Thursday 28 March 2019

PET SEMATARY by Stephen King

Pet Sematary
My rating: 5 of 5 stars

This is one of those Stephen King books that I've had on my bookshelf for years but haven't read because it got lost in my bookshelf. Not to mention that it was one where the movie took over and I just never got back to the book.

Well, this year I decided that before going to see the new movie version, I wanted to make sure I'd finally read the book.

When Louis and Rachel Creed move into a lovely big house in the small town of Ludlow, they're excited about starting a new life with their kids and cat. Louis has got himself a gig as head doctor in the local university infirmary. He's excited about the challenge, and when he meets the charming old neighbour across the road, Jud Crandall, he makes an instant friend.

But Ludlow has its secrets, and after Jud shows the family the local pet cemetery, nothing is ever the same.

On the first day of school, a shocking accident leaves a student with a crushed skull. As the days go by Jud's wife gets sicker. The family cat has an accident. And Jud introduces Louis to a terrible dark and mysterious place that will change the Creed family forever...

After I finished this fantastic book, one word came to mind. And that was: WOW! I mean, I knew this book would be an excellent, creepy read but I didn't expect the multitude of layers. Then again, it is a King book and I am a Constant Reader, so why was I surprised?

On the surface, Pet Sematary is a horror story with plenty of freaky supernatural stuff. There's a creepy indian burial ground, some dark mythology about the wendigo, ghosts with messages, and a lot of scenes that keep the reader on the edge of their seat. But there's so much more.

At the core of the story is the Creed family. A husband and wife who got married against the wishes of her father. Louis is a man who likes his job and is good at it, but most of all he wants to take care of his family and keep them safe. He also doesn't want to lie to them about the facts of life and death--something his wife does. But Rachel's got good reason to fear death because what happened to her sister when she was a kid scarred her for life and caused her to fear death.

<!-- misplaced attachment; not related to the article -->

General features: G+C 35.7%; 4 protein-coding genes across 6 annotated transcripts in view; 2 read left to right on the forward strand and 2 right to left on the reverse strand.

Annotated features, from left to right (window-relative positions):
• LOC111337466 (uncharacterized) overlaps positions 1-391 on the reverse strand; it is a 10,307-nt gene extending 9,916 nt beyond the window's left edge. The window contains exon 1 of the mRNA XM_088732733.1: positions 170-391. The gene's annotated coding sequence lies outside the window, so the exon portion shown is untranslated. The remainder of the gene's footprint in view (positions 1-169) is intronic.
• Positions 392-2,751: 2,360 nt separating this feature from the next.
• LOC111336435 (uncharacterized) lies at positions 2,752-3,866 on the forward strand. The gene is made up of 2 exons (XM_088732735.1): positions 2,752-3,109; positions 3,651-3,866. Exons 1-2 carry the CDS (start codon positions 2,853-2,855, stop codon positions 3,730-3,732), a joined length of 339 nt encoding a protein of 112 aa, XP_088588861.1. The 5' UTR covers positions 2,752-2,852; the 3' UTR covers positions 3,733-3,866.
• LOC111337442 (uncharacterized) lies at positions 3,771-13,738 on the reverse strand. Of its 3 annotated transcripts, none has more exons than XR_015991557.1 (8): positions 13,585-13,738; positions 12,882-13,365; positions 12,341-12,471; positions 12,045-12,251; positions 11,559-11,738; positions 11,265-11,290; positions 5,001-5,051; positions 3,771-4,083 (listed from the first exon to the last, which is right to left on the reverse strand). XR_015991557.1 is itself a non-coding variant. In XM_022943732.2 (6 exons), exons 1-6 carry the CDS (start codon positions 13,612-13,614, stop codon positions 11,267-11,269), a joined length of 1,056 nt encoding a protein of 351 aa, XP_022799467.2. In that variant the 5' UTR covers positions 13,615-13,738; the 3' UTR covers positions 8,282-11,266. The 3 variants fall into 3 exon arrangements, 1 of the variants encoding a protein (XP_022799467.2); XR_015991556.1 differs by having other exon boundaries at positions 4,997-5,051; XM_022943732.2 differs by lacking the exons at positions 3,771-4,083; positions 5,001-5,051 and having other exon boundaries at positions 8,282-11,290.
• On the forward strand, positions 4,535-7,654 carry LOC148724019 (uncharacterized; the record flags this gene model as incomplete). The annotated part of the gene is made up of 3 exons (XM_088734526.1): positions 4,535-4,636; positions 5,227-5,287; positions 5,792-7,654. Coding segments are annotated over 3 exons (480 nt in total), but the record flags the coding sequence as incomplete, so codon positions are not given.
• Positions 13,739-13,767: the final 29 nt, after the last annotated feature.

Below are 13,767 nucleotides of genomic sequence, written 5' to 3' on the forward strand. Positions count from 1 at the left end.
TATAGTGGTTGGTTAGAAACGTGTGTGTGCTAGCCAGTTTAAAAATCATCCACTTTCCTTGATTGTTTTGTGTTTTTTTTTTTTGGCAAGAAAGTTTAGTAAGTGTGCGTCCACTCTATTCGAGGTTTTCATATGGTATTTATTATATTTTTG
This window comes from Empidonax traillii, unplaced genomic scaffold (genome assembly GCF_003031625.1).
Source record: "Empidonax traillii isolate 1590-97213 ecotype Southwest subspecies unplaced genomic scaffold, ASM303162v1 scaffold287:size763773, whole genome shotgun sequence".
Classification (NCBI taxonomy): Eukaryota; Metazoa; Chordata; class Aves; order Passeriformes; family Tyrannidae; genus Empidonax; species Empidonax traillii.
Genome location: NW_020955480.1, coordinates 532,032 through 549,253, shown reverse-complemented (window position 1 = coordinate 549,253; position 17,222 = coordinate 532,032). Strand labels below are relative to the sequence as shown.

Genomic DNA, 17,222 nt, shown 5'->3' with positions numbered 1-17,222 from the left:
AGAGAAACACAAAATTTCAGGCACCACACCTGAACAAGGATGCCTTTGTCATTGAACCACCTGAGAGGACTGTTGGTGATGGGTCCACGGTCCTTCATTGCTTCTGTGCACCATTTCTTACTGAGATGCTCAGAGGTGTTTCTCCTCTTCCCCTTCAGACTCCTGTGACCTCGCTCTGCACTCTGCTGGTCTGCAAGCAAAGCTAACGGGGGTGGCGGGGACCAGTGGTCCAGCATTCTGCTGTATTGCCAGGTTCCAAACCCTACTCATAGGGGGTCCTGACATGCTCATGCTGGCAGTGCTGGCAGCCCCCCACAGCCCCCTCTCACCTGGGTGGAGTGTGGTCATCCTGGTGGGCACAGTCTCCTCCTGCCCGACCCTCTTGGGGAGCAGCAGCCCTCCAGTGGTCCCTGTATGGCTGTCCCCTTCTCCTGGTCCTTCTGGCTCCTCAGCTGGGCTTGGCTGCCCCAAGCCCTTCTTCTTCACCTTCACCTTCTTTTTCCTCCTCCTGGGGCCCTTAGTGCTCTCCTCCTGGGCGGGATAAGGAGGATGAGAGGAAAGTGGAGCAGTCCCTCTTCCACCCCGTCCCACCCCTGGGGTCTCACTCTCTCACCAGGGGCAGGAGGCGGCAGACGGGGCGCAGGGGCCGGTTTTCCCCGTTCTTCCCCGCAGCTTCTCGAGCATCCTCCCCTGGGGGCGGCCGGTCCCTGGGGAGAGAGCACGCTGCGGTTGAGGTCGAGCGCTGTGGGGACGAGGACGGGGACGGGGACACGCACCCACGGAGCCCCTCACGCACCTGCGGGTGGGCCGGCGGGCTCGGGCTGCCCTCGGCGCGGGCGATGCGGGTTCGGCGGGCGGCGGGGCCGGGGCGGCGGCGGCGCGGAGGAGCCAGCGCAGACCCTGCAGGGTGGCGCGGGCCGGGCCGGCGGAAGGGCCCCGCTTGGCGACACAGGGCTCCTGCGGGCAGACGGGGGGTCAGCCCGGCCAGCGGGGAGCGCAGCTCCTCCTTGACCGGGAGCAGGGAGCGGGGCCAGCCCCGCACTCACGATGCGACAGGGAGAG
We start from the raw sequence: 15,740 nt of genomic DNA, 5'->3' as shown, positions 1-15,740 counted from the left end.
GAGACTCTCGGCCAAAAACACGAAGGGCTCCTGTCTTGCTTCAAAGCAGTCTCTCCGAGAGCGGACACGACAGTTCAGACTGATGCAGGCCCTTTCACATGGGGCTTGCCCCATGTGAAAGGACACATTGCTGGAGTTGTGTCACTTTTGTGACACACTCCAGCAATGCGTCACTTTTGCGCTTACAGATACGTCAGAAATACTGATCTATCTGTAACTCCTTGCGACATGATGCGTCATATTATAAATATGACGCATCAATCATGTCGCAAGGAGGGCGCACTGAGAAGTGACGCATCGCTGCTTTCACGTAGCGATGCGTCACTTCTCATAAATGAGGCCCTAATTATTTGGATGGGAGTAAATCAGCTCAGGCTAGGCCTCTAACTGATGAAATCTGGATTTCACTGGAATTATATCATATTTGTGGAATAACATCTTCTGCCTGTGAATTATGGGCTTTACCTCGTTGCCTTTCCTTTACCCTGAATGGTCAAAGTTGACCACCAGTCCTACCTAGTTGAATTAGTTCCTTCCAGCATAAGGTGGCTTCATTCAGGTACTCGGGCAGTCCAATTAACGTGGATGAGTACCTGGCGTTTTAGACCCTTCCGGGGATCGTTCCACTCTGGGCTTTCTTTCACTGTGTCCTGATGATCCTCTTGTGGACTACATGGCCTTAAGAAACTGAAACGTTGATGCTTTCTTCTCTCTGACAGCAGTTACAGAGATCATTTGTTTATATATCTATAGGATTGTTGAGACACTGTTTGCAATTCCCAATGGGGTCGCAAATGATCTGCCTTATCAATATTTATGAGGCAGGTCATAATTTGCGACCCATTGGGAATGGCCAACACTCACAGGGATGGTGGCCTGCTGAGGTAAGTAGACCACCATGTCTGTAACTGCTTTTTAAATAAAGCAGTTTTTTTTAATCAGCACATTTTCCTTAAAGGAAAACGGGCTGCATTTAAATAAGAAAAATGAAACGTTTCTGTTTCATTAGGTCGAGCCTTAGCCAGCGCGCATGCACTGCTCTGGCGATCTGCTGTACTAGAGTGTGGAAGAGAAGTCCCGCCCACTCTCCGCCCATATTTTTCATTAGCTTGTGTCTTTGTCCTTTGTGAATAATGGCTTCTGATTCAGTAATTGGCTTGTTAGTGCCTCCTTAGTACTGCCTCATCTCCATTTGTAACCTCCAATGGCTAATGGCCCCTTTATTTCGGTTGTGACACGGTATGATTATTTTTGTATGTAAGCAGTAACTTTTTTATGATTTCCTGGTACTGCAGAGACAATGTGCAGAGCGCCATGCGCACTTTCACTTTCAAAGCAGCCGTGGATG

My god, the story Rachel tells about her sick sister Zelda was creepy as hell. It gave me goose bumps because it was so messed up and sounded so much like a possession.

And that's another awesome thing about this book, how easily true life horrors--disease, accidents, aging, traffic--are mixed together with the supernatural--ghost messages, premonitions, ressurections. It all blends and blurs, becomes one ugly and terrifying mess that hooked its claws into me and consumed my mind until all I wanted to do was keep reading. But I resisted, paced myself by only reading at the end of the day to get the full extent of the story.

This book is amazing.

Not only is it so well written it was a pleasure to read, but the characters were all good, bad and everything in-between. Just like real people. And that's one thing King excels at--writing characters who feel real, who are real because they could be. He presents real world problems--a man so consumed by grief he decides to challenge the rules of life and death--and when he does, makes everything SO much worse. But sorrow pushes him over the edge of madness, dragging him deeper.

Even the kids are portrayed in an honest and real way. Gage, with his innocence, curiosity and vulnerability because he's a toddler. Ellie, with her deep questions, stunning intuition and ability to see beyond. Hell, even the dangerous road between the Creed and Crandall house is a character in its own right. A line of bitumen that could strip your life at any time because trucks are always hungry and seem to appear out of nowhere.

And that ending was perfect. The book couldn't have ended any other way.

I loved this book SO MUCH, I could rave on and on about it for hours, but I won't. The last thing I'll say is that if you're looking for a creepy book that'll scare you, this is certainly it. But more than that, this is a beautiful and utterly heartbreaking story about love, loss and madness.

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